RESTURANTS

Restaurant owners around the country may soon have more ways to distribute tips among staff. The Labor Department is expected to recommend an end to an Obama administration rule, first instituted in 2011, that prevents employers from pooling or sharing tips between employees who traditionally receive tips (servers, bartenders), and non-tipped employees (cooks, dishwashers). The 2011 rule deemed tips the sole property of the employee.

LOGISTICS AND SUPPLY CHAIN

Through an agency budget bill, the House Appropriations Committee ordered the U.S. Department of Transportation to study whether a “full or targeted delay” of the federal electronic logging device mandate for small carriers, such as owner-operators, is warranted. The appropriation bill, if enacted, would create a compliance extension for livestock haulers. It does not offer any broader relief from ELD compliance. As-is, truckers must begin using electronic logging devices by Dec. 18, 2017.

CONSTRUCTION

Texas lawmakers are in the midst of a special legislative session. There are more than 20 issues on the agenda, including construction based permitting. H.B. 164 would accelerate permitting processes in cities and towns across the state, and also bar cities from requiring companies to follow regulations known as “better builder” rules. Earlier this year, Austin enacted an ordinance which requires builders on large commercial projects to follow a set of better builder protections, pay workers at least $13.50 an hour, follow certain safety standards, offer training, and provide worker's compensation insurance.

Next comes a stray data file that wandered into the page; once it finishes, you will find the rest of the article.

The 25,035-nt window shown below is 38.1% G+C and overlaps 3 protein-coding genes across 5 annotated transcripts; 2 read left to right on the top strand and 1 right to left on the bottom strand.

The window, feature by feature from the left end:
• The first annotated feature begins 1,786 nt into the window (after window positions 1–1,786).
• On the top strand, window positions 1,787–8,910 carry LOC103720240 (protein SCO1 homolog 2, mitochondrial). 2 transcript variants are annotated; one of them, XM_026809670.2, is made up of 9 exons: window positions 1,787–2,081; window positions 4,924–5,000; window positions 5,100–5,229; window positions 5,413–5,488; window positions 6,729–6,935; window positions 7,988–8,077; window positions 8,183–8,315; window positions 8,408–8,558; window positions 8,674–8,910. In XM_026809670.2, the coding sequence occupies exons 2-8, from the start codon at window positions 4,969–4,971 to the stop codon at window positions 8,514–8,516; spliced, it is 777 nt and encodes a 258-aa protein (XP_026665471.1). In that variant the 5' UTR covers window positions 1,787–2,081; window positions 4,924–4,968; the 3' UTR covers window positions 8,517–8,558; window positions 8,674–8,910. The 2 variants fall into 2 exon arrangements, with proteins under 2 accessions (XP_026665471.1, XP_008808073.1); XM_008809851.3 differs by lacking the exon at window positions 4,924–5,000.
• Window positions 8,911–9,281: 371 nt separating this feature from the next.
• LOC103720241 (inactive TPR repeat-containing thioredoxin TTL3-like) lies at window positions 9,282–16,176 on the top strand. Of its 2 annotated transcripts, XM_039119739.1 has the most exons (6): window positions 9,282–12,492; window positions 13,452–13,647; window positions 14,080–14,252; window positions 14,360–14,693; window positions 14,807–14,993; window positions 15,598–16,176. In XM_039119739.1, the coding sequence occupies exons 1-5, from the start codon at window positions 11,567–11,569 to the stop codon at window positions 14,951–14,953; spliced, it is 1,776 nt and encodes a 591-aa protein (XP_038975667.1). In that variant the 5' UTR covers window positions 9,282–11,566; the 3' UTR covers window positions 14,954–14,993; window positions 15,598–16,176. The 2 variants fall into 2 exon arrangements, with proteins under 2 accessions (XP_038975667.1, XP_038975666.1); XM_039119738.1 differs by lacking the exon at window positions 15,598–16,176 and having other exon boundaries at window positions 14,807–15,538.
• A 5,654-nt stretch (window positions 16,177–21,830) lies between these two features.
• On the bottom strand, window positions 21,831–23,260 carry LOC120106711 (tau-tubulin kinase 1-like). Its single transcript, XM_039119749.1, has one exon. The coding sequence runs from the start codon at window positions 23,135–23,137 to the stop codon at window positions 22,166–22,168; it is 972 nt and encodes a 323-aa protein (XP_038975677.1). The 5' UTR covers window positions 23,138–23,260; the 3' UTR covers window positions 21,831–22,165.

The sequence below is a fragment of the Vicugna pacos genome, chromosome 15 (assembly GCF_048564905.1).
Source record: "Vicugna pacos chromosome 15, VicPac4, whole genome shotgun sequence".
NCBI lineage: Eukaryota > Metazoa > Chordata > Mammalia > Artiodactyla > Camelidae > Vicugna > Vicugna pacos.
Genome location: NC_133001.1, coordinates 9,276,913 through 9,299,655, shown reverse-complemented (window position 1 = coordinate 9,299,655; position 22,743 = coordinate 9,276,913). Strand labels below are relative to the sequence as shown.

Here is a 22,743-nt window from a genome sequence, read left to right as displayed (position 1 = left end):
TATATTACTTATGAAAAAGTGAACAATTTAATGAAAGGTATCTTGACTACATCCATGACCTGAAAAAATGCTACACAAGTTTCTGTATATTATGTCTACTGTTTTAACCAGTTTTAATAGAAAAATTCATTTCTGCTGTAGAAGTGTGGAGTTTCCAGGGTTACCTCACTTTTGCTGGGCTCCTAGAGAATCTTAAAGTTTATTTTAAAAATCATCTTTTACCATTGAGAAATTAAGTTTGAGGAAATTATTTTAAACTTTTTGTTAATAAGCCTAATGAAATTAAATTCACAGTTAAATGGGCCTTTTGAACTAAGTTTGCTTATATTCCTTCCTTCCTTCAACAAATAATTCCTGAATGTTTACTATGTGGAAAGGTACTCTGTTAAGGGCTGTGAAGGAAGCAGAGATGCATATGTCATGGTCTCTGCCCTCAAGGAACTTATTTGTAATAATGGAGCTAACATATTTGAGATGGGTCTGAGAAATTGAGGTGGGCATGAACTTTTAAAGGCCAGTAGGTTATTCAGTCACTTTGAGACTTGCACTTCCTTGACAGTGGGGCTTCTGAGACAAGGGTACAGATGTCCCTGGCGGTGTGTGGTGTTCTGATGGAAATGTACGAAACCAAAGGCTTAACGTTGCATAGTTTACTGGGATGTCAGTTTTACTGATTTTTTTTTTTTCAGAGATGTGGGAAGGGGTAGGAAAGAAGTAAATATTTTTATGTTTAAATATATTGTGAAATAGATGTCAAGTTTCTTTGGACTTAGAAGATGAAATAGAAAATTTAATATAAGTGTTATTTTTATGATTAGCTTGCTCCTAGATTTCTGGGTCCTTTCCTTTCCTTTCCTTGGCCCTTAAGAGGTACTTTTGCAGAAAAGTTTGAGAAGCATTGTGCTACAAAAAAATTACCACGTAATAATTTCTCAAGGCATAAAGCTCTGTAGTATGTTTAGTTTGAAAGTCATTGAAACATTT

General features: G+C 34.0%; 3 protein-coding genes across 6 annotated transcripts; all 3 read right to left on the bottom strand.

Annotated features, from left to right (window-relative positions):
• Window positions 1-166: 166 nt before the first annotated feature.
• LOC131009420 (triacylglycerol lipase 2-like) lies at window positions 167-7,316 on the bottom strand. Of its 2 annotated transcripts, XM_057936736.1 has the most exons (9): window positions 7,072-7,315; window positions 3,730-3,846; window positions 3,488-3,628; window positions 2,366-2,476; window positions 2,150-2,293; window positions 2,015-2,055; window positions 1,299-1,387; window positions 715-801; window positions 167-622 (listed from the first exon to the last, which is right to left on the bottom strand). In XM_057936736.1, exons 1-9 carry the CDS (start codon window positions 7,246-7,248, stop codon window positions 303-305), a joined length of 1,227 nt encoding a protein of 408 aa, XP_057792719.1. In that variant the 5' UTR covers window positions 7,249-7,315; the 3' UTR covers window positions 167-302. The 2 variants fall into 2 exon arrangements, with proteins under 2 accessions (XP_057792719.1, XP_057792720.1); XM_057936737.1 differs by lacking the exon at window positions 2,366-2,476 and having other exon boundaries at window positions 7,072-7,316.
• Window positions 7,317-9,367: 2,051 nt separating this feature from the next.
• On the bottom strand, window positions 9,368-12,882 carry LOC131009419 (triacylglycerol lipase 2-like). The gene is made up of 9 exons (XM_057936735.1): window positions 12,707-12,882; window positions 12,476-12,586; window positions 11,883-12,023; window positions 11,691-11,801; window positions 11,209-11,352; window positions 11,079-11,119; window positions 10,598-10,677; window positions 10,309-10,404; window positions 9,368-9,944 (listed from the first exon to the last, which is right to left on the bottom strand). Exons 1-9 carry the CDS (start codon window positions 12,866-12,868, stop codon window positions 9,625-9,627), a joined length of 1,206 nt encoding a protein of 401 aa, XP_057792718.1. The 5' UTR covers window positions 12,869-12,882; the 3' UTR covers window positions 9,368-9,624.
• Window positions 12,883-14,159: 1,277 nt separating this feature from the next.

DELIVERY MODEL

Many of the stories we are tracking this week appeal to the various industries across the risk and insurance marketplace. So, we opted for more of an industry-based approach to The Way this week. We'll return to our more traditional geographical format next week. But in the meantime, we'd certainly appreciate your industry-based feedback as we continue to build and refine our own news supply and delivery system!